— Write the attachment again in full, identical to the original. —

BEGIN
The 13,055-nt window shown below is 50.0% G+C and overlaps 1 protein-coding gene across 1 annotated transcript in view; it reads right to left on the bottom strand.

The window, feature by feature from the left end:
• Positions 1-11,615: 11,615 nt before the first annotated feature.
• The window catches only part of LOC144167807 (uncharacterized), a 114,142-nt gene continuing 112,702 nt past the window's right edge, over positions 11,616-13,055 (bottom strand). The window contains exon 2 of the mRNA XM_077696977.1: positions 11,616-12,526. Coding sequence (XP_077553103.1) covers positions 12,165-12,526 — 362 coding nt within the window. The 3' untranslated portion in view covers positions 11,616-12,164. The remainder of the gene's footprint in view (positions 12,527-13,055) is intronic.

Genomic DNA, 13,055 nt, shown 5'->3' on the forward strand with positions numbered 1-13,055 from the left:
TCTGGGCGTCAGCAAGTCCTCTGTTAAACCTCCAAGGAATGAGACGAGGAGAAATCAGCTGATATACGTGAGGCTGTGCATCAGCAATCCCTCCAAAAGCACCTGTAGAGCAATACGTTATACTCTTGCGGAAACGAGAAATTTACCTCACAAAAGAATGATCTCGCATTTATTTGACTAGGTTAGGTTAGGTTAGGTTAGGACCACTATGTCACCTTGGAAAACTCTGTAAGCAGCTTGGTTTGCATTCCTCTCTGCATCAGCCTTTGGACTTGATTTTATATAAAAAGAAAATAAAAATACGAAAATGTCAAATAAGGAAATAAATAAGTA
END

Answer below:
The 13,055-nt window shown below is 50.0% G+C and overlaps 1 protein-coding gene across 1 annotated transcript in view; it reads right to left on the bottom strand.

The window, feature by feature from the left end:
• Positions 1-11,615: 11,615 nt before the first annotated feature.
• The window catches only part of LOC144167807 (uncharacterized), a 114,142-nt gene continuing 112,702 nt past the window's right edge, over positions 11,616-13,055 (bottom strand). The window contains exon 2 of the mRNA XM_077696977.1: positions 11,616-12,526. Coding sequence (XP_077553103.1) covers positions 12,165-12,526 — 362 coding nt within the window. The 3' untranslated portion in view covers positions 11,616-12,164. The remainder of the gene's footprint in view (positions 12,527-13,055) is intronic.

Genomic DNA, 13,055 nt, shown 5'->3' on the forward strand with positions numbered 1-13,055 from the left:
TCTGGGCGTCAGCAAGTCCTCTGTTAAACCTCCAAGGAATGAGACGAGGAGAAATCAGCTGATATACGTGAGGCTGTGCATCAGCAATCCCTCCAAAAGCACCTGTAGAGCAATACGTTATACTCTTGCGGAAACGAGAAATTTACCTCACAAAAGAATGATCTCGCATTTATTTGACTAGGTTAGGTTAGGTTAGGTTAGGACCACTATGTCACCTTGGAAAACTCTGTAAGCAGCTTGGTTTGCATTCCTCTCTGCATCAGCCTTTGGACTTGATTTTATATAAAAAGAAAATAAAAATACGAAAATGTCAAATAAGGAAATAAATAAGTA